Can you tell us more about silat?
Well, it’s all about as being as effective as possible. You have both Silat Melayu and Wallisongo which are Malaysian and Indonesian styles respectively. They have almost polar opposite approaches but with the same ultimate end, with the Malay style featuring more initially repetition and drilling whereas Indonesian Wallisongo starts more fluid. Both however, are combat and self-defence styles, not performance styles. I teach a combination of both styles, usually starting with Malaysian Pencak silat which contains drills, conditioning, repetitions and the sword-style battlefield art, which lays the basis for understanding body mechanics which silat is designed to work in harmony with. Then, adding the Indonesian style of Walisongo, which involves more fluidity and the play aspect. Both systems work and it’s good to experience both sides.
Can you tell us how the ancient martial art of silat differs from other martial arts like karate, judo, taekwondo or Muay Thai [kickboxing] for example?
Well, silat hasn’t been broken into parts. You don’t need to cross-train as silat combines all elements and it’s a fully intact system because it hasn’t been commercialised. As it’s a traditional form, it is complex and thus takes longer to get good at it, but when you are good at it, it’s incredibly effective.
Most martial arts focus on one aspect, many don’t have groundwork for example, then it’s kind of limiting whereas silat is very fluid, and features multiple striking. It’s not rigid, you move without hesitating, train at any angle, at off angles, if you fall down you use that motion to continue the flow in a way that’s advantageous to you. The play aspect comes into it, sparring, and experimenting with it, learning to follow flow and sensitivity, as expected it has both the hard and soft aspects; it’s a combination of the two. Instead of being a linear system, it has a lot of spiralling and twisting movements (gelek). The twisting powers your movements, spiralling energy through your body upright and down to the floor as well as moving on the floor. There is a massive focus in moving on the ground (like with MMA, submission holds, locks etc) moving up and down fast, eloquently and being comfortable on the floor whilst training whatever the angle, up or down. There is lot of focus on the ground. In the West we don’t spend much time on the floor people lose that flexibility and suppleness when being so used to chairs!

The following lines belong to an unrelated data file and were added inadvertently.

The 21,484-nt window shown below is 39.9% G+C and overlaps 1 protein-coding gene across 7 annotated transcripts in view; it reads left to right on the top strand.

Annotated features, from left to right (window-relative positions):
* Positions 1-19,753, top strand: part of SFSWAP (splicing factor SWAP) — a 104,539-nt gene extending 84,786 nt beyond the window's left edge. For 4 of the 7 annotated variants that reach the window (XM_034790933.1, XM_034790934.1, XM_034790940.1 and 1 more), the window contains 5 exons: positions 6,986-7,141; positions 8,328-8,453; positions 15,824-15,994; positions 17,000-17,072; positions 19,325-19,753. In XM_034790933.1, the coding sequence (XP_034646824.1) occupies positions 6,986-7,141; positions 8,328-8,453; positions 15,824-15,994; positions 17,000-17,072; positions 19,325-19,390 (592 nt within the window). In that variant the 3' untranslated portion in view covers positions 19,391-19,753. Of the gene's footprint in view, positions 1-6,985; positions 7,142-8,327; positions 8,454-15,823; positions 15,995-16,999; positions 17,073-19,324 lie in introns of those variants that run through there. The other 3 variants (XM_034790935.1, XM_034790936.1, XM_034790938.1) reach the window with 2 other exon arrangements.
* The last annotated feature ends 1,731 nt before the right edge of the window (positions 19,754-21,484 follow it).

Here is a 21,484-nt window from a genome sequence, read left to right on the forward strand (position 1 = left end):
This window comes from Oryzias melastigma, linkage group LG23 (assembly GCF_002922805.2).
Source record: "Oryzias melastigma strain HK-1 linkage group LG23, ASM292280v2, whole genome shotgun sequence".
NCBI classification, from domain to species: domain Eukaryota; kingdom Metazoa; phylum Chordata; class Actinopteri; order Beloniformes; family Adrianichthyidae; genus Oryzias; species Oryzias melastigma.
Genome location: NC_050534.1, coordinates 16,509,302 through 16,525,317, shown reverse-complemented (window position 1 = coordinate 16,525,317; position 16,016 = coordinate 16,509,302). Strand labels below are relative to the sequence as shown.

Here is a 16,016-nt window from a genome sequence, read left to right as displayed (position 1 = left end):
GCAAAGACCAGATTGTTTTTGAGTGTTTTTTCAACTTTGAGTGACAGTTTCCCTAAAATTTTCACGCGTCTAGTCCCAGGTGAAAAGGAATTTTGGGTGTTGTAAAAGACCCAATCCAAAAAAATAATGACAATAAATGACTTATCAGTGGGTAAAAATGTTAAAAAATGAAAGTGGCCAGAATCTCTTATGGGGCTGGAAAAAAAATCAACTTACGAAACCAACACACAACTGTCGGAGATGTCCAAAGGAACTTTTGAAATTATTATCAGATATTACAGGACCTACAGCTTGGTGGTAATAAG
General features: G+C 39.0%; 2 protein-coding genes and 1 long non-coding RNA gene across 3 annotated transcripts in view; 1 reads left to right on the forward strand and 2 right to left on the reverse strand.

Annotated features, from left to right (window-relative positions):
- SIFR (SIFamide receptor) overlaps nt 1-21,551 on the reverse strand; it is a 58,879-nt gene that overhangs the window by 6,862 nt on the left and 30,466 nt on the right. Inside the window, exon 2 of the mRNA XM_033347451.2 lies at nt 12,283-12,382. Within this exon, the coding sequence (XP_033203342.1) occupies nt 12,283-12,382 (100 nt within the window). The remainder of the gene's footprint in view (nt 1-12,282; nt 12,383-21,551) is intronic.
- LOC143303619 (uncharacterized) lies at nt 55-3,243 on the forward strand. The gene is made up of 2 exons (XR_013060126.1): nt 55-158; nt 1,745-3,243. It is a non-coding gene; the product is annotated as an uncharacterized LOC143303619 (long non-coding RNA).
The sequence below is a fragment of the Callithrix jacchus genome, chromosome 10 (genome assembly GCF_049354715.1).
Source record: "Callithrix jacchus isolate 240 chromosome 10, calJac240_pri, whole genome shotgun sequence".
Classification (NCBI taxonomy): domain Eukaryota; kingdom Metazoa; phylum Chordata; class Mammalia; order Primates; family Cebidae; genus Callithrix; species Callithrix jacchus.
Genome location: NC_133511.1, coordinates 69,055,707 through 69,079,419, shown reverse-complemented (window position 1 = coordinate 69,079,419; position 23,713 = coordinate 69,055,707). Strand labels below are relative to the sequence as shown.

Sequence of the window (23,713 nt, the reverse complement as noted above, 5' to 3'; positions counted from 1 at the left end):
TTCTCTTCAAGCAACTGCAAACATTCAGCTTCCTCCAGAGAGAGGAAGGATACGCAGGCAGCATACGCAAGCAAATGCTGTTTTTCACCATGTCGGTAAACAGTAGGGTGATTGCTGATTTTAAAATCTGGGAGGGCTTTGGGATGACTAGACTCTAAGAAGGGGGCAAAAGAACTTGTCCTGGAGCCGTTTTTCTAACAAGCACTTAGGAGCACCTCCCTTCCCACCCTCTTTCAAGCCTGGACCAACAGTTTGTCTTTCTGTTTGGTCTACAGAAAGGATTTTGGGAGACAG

Can you shed some light on some of the main actual movements involved?
Yes, for example there is “harimau” which is an aggressive tiger style. A lot of my favourite moves involve harimau, like locks and takedowns. A favourite is a move called ‘harimau poses’ that enables you to twist out from a throat grab. Harimau, can also be used with disorientating effect, springing forward and sideways in unexpected ways. Then there is the “garuda”, (which in Asian cultures symbolises a mystical bird/eagle) that has a slightly different attitude, longer lines, more fluid styles, trick entries, using the length of your arms to enable you to get close to an opponent. There are also particular unexpected moves with the sword; ways of sweeping, low diagonal sweeps, getting them off centre and lock them at the same time while simultaneously spinning round while your sword ends up behind their neck. I think I did that in Warrioress you’ll see a lot of the silat moves in it. There is another move you can see in the first fight in Warrioress where you have someone in an armlock where you kick over their head and under their chin, stretch them out so they’re locked into that position, then you jump with your other leg and kick them in the head. I love that move! It looks really pretty, but don’t be mistaken, it’s lethal!